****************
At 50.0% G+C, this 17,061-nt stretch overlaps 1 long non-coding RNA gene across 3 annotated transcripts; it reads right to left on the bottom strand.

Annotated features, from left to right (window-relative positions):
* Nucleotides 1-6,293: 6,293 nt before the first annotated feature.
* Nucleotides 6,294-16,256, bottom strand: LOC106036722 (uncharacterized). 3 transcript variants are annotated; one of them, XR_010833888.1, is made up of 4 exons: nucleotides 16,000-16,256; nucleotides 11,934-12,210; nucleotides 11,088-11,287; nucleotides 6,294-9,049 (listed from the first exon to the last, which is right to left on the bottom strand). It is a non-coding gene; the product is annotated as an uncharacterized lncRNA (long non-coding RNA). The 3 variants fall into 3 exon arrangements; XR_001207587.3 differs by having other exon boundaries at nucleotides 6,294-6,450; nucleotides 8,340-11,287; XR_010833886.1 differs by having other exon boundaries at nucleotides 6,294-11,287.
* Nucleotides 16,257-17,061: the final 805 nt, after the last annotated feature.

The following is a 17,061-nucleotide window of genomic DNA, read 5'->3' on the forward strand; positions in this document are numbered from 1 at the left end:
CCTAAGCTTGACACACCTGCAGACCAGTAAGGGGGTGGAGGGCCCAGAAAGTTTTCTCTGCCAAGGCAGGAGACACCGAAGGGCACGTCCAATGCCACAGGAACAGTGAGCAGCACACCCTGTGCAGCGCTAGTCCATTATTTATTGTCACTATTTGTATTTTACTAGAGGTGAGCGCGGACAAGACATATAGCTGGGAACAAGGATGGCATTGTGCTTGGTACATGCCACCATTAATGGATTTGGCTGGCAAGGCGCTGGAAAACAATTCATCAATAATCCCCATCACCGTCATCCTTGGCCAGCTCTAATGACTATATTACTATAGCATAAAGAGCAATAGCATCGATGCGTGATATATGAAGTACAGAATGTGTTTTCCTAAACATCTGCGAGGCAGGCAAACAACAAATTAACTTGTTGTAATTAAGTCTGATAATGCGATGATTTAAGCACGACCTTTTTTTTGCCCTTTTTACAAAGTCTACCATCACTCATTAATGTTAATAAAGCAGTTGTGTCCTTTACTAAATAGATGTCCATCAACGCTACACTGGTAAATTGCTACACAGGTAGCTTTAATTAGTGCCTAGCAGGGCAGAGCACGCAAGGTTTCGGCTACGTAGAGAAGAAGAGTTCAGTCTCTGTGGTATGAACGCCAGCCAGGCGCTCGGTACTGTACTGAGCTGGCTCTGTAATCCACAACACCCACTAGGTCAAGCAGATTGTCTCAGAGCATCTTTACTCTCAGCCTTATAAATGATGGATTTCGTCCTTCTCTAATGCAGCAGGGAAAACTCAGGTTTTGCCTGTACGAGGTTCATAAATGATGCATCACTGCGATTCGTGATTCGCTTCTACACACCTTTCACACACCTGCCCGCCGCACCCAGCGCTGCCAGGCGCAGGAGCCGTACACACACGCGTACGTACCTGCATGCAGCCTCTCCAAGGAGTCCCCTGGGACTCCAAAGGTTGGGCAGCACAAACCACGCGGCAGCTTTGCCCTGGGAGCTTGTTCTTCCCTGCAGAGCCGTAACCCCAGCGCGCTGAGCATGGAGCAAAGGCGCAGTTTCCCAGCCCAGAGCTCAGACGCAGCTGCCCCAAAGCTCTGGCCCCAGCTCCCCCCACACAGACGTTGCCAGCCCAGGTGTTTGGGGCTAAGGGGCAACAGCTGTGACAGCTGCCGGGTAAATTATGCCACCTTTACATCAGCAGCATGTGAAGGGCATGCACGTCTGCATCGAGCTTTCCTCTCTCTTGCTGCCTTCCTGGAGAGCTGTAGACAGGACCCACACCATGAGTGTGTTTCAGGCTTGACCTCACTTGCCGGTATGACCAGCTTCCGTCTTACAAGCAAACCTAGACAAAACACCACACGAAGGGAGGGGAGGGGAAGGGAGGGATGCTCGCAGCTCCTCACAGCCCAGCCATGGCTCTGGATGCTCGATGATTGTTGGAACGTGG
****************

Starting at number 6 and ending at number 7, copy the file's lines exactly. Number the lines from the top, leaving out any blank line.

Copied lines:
The following is a 17,061-nucleotide window of genomic DNA, read 5'->3' on the forward strand; positions in this document are numbered from 1 at the left end:
CCTAAGCTTGACACACCTGCAGACCAGTAAGGGGGTGGAGGGCCCAGAAAGTTTTCTCTGCCAAGGCAGGAGACACCGAAGGGCACGTCCAATGCCACAGGAACAGTGAGCAGCACACCCTGTGCAGCGCTAGTCCATTATTTATTGTCACTATTTGTATTTTACTAGAGGTGAGCGCGGACAAGACATATAGCTGGGAACAAGGATGGCATTGTGCTTGGTACATGCCACCATTAATGGATTTGGCTGGCAAGGCGCTGGAAAACAATTCATCAATAATCCCCATCACCGTCATCCTTGGCCAGCTCTAATGACTATATTACTATAGCATAAAGAGCAATAGCATCGATGCGTGATATATGAAGTACAGAATGTGTTTTCCTAAACATCTGCGAGGCAGGCAAACAACAAATTAACTTGTTGTAATTAAGTCTGATAATGCGATGATTTAAGCACGACCTTTTTTTTGCCCTTTTTACAAAGTCTACCATCACTCATTAATGTTAATAAAGCAGTTGTGTCCTTTACTAAATAGATGTCCATCAACGCTACACTGGTAAATTGCTACACAGGTAGCTTTAATTAGTGCCTAGCAGGGCAGAGCACGCAAGGTTTCGGCTACGTAGAGAAGAAGAGTTCAGTCTCTGTGGTATGAACGCCAGCCAGGCGCTCGGTACTGTACTGAGCTGGCTCTGTAATCCACAACACCCACTAGGTCAAGCAGATTGTCTCAGAGCATCTTTACTCTCAGCCTTATAAATGATGGATTTCGTCCTTCTCTAATGCAGCAGGGAAAACTCAGGTTTTGCCTGTACGAGGTTCATAAATGATGCATCACTGCGATTCGTGATTCGCTTCTACACACCTTTCACACACCTGCCCGCCGCACCCAGCGCTGCCAGGCGCAGGAGCCGTACACACACGCGTACGTACCTGCATGCAGCCTCTCCAAGGAGTCCCCTGGGACTCCAAAGGTTGGGCAGCACAAACCACGCGGCAGCTTTGCCCTGGGAGCTTGTTCTTCCCTGCAGAGCCGTAACCCCAGCGCGCTGAGCATGGAGCAAAGGCGCAGTTTCCCAGCCCAGAGCTCAGACGCAGCTGCCCCAAAGCTCTGGCCCCAGCTCCCCCCACACAGACGTTGCCAGCCCAGGTGTTTGGGGCTAAGGGGCAACAGCTGTGACAGCTGCCGGGTAAATTATGCCACCTTTACATCAGCAGCATGTGAAGGGCATGCACGTCTGCATCGAGCTTTCCTCTCTCTTGCTGCCTTCCTGGAGAGCTGTAGACAGGACCCACACCATGAGTGTGTTTCAGGCTTGACCTCACTTGCCGGTATGACCAGCTTCCGTCTTACAAGCAAACCTAGACAAAACACCACACGAAGGGAGGGGAGGGGAAGGGAGGGATGCTCGCAGCTCCTCACAGCCCAGCCATGGCTCTGGATGCTCGATGATTGTTGGAACGTGG